Philip Nelson works with the Evangelical Lutheran Church in Cameroon and the Evangelical Lutheran Church of the Central African Republic. June Nelson is a nurse in the Pan African Academy of Christian Surgeon’s clinic. To support the Nelsons, or another of the ELCA’s nearly 250 missionaries, go to www.elca.org/missionarysponsorship.
A young woman recently desired to be baptized. Her husband is one of a growing group of people in her ethnic group who have chosen to follow Jesus. She is a woman with traditional values. When she came to my house to be baptized, she couldn’t go against her upbringing and speak to someone as seemingly imposing as myself. I discreetly went into the kitchen and prepared some coffee while Pastor Abdulahi Jean and her husband spoke with her about why she had chosen to be baptized.
Eves dropping from the kitchen, I heard her tell Pastor Abdulahi that she had seen a difference in her husband after he was baptized, and that when she was sick here at the Ngaoundéré hospital, the Christians, especially Pastor Abdulahi, were so kind to her. She wanted to be a part of what she had heard about Jesus.
After I came out of the kitchen I asked her if she knew what the cross was and why it was important to Christians. Embarrassed she looked at her hands that were zipping and unzipping her small pocket book and shook her head indicating that she didn’t. After I explained the significance of the cross to Christians, we laughed together about her being embarrassed to talk directly to me. Our house worker and cook, Eve, then arrived with a longtime friend of the family, Tobi. These two women helped put the young lady more at ease.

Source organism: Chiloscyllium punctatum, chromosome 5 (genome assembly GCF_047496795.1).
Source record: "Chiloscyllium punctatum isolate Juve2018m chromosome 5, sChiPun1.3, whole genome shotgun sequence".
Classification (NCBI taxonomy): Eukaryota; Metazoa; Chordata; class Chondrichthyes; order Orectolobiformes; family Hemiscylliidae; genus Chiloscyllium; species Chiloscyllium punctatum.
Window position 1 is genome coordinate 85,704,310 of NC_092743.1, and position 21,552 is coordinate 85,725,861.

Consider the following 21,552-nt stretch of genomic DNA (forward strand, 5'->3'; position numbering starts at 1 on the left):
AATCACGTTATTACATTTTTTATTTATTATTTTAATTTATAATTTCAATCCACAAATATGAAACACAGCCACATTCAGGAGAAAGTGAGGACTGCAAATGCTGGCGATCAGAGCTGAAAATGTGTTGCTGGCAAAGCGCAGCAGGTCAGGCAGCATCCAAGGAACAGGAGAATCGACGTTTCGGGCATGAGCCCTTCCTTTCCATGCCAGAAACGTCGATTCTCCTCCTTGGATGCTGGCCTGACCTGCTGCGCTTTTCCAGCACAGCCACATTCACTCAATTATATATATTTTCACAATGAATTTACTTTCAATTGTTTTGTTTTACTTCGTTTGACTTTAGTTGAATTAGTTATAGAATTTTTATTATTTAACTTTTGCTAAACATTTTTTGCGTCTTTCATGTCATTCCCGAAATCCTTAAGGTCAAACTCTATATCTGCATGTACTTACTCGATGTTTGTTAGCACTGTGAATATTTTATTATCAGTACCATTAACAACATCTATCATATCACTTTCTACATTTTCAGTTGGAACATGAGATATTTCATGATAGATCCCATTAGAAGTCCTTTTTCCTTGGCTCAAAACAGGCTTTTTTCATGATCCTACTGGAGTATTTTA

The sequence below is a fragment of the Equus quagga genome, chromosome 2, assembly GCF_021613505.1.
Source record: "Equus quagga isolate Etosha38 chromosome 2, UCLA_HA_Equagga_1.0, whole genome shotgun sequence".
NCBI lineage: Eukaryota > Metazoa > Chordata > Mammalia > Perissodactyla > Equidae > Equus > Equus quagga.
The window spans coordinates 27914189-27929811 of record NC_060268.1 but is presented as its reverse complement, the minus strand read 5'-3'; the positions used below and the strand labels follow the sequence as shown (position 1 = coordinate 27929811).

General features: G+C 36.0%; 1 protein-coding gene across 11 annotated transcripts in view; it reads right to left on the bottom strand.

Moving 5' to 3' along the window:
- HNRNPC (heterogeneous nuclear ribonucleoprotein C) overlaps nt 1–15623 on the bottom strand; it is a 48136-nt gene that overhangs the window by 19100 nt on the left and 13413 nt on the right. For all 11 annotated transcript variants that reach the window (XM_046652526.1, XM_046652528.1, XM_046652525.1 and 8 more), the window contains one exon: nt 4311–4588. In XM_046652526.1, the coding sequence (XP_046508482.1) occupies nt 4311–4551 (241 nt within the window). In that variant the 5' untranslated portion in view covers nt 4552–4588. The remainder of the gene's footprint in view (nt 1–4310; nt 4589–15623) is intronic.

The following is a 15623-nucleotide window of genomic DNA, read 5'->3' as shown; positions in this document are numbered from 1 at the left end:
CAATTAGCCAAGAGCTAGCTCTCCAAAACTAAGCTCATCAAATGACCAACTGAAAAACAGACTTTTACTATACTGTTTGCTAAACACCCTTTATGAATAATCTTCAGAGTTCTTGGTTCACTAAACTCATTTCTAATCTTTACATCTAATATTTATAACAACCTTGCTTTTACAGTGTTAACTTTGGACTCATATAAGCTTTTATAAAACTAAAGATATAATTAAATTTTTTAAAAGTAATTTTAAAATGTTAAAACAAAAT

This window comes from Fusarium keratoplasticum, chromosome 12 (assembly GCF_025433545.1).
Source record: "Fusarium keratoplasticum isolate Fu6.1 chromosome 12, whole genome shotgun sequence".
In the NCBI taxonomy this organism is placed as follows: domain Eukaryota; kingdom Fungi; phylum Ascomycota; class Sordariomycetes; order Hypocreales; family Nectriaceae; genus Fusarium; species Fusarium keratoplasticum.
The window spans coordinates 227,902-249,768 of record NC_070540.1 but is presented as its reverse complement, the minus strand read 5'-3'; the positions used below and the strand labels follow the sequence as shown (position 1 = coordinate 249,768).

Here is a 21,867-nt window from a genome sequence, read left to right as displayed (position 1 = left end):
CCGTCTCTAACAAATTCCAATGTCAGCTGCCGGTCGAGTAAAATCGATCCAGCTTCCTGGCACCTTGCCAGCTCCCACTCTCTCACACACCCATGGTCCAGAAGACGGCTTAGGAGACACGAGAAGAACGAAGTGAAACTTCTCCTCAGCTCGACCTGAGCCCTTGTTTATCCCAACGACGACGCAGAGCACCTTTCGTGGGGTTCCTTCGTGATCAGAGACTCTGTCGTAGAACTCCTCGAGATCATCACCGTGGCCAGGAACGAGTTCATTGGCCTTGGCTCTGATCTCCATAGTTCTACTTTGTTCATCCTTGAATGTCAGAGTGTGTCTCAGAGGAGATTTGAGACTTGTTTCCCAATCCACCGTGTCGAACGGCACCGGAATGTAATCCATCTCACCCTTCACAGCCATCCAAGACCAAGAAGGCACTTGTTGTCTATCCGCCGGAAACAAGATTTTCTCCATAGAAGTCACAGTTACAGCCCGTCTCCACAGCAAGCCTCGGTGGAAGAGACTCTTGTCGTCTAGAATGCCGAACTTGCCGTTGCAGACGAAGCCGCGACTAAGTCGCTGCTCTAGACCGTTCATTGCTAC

Pastor Abdulahi started the service around our dining room table and had me read from the 28th chapter of Matthew where Jesus commands the disciples to go into the world and make disciples of all nations first baptizing them. Pastor Abdulahi baptized her with Eve holding the bowl of water. Our new sister left this morning with a smile and a cross to remember what Jesus did for her and for us.
This is the reason that I find joy in the work that we have been called to participate in here in Cameroon and Central African Republic. God is indeed wonderful and more powerful in our lives than any force or coercion. I do not give you her name because she is now vulnerable to others of her ethnic group who do not agree with her choices.